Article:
Landscaping with native plants
When creating an outdoor space that’s as easy to live in as it is easy on the eye, we need plants that are both practical and pretty. It’s no coincidence that native plants are highly rated among garden designers.
Native plants offer some our most attractive landscape solutions, providing excellent shelter, quick privacy and easy care groundcovers. They have a magic way of enhancing each other in all-native plantings and they work beautifully with exotic plants too.
Once the all important driveways, paths and patios are in place, the spaces left for planting are open to an exciting range of options. Lawns are not the only way to cover our outdoor floors. The best groundcovers beautify while also cutting down on maintenance.
They can soften the edges of pathways and retaining walls, jazz up shady ground under trees, and fill vacant spaces under and around shrubs, leaving no gaps for weeds to grow. As well as interesting foliage, many groundcovers bring seasonal interest with a display of flowers or berries.
Groundcovers also play an important role in soil conservation. A bare soil that’s exposed to wind, sun, rain, hail or snow is damaged over time. Wind can blow topsoil away. Excessive rainfall and a sloping site will conspire to create the worst kind of erosion. Temperature extremes are not good for the soil either. A fully clothed ground surface is best.
Important: Eliminate all weeds before planting groundcovers. Persistent perennial weeds like oxalis and invasive grasses will push their way through and, once entangled, can be impossible to remove without clearing the ground and starting all over again. Spraying with weed killer such as glysophate (usually twice) is the best way to ensure a clean slate.
The small leafed, ground hugging coprosmas are among the best for covering large areas of ground. These low mounding shrubs offer a wide range of colours and textures. For example, we have bright green ‘Kirkii’ or Coprosma neglecta, green and white ‘Kiwi Silver’, darkest green ‘Black Cloud’, gold-orange ‘Autumn Haze’ and red-brown ‘Red Rocks’, which forms a tangling mass of springy branches – great for textural contrast.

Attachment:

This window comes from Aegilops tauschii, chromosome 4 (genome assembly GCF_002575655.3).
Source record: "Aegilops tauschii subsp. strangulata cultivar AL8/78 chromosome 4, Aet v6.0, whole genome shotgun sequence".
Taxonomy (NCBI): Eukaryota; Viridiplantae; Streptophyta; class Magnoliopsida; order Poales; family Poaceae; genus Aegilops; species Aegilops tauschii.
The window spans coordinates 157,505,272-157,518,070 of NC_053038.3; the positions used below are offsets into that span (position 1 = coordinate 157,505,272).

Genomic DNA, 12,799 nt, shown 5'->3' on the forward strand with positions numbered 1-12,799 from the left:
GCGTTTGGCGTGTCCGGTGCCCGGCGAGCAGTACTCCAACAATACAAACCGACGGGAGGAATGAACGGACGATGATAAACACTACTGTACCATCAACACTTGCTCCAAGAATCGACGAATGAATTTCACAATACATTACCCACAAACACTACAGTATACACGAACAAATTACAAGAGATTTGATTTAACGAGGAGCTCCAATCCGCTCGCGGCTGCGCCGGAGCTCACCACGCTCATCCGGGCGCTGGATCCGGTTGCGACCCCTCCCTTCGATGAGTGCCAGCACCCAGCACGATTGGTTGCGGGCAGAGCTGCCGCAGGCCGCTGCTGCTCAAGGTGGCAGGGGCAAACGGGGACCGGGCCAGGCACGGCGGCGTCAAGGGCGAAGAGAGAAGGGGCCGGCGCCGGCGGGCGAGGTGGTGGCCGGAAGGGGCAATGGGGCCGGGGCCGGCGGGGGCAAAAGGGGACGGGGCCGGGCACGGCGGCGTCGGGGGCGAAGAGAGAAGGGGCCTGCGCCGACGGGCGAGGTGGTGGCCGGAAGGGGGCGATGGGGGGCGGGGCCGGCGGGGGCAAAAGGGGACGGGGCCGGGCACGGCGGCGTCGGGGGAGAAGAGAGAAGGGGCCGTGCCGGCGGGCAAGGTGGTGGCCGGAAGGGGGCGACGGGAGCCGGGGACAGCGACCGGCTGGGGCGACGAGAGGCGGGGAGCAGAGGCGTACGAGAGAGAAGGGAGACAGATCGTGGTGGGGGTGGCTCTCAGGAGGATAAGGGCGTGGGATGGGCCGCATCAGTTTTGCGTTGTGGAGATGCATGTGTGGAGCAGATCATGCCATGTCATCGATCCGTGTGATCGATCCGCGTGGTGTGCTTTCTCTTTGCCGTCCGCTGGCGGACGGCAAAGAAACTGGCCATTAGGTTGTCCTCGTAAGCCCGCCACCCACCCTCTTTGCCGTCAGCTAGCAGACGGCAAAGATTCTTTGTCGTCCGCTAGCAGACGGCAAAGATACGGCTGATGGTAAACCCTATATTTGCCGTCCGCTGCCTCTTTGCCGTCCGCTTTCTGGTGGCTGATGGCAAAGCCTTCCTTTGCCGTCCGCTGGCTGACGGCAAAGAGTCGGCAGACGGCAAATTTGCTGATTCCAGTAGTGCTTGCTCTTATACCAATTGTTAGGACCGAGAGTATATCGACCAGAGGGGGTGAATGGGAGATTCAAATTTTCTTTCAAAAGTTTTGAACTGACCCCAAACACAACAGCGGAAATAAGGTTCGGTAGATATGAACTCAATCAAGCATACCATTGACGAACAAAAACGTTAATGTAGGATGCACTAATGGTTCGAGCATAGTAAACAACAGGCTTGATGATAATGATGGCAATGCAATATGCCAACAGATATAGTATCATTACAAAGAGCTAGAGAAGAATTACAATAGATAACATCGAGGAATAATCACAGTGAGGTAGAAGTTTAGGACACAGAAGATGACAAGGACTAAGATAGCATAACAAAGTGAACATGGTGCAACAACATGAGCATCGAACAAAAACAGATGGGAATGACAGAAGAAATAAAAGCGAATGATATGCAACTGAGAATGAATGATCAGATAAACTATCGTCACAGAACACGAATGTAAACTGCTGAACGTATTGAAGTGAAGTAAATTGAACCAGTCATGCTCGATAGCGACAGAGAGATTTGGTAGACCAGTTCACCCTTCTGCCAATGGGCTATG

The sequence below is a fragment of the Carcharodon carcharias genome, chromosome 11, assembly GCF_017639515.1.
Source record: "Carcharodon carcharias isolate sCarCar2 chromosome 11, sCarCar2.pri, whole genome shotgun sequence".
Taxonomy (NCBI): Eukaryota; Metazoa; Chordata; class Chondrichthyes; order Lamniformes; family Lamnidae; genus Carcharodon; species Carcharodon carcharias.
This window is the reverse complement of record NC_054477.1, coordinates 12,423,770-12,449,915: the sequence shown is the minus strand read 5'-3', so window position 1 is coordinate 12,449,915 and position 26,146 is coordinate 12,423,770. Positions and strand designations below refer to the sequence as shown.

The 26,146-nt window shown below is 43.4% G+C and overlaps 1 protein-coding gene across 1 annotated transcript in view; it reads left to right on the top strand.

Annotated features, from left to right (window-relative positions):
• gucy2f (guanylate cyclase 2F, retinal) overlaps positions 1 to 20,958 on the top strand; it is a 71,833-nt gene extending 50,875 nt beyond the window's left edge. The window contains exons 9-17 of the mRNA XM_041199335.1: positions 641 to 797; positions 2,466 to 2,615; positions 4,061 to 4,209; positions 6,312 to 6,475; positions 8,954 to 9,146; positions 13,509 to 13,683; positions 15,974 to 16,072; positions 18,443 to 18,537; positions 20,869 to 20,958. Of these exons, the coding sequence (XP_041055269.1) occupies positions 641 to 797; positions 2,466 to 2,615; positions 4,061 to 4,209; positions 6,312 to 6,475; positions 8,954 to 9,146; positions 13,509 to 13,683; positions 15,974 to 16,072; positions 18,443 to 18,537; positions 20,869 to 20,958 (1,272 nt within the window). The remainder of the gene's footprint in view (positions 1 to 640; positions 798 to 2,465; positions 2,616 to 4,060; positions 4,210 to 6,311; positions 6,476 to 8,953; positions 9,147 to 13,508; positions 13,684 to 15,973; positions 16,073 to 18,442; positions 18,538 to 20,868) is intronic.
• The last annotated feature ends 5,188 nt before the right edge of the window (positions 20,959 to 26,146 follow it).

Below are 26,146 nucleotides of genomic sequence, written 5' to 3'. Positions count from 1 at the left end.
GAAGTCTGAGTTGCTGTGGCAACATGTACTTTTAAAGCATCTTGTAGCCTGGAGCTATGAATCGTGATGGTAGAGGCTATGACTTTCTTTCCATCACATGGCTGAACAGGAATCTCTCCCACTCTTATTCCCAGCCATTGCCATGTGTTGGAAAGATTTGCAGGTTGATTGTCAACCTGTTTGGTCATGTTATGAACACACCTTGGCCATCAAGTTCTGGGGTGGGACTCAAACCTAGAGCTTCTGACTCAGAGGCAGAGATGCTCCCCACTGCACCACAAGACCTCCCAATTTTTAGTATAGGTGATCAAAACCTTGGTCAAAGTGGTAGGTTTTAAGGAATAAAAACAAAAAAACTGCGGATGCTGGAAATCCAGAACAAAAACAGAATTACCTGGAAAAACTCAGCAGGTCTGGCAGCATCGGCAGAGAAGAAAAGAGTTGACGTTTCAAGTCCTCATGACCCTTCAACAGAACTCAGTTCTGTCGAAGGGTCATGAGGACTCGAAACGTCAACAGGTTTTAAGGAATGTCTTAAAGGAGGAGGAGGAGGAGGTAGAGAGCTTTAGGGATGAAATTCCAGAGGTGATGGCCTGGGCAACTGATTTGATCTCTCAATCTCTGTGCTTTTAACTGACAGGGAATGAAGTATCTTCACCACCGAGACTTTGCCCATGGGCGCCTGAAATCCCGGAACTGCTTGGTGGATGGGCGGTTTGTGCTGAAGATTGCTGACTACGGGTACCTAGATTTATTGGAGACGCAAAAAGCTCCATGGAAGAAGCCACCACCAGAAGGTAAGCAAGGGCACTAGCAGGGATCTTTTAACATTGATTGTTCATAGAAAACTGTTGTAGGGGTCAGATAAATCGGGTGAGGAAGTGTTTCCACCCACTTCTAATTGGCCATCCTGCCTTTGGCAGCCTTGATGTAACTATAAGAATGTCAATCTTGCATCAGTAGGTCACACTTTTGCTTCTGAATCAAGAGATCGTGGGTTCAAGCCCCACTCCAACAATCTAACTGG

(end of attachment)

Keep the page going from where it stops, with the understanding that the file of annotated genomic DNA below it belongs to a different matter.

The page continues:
Also great for covering large areas, Creeping pohuehue, Muehlenbeckia axillaris, is a vigorous creeping shrub that can be grown either as groundcover or over a fence as a vertical screen. It forms a thicket of small dark green leaves. Best in sun, it is both wind and dry tolerant, and useful for covering dry banks.
Ideal for sandy coastal gardens, Fuchsia procumbens is a pretty trailer producing a mass of soft green leaves and exquisite little yellow flowers with a burgundy splotch, prominent red stamens and blue pollen. Red berries follow flowering. It will grow in sun or light shade but needs protection from frost.
Panakenake, Pratia angulata, loves damp soil. Masses of white flowers cover the tiny leaves in summer, with pink berries in autumn. But watch out – it can take over if you let it. Wind hardy, frost hardy, dry hardy, sun or shade hardy, Blechnum penna-marina is a tough little fern that makes a dense cover 10-30cm tall. In shade it is taller. In sun the new growth has a beautiful pink hue.
Leptinella minor is beautiful in association with stepping stones or as a low traffic lawn substitute for low traffic areas, producing a thick creeping carpet of tightly packed fern-like leaves. However it needs very well drained soil that doesn’t dry out in summer. As well as the green species and there is ‘Platt’s Black’.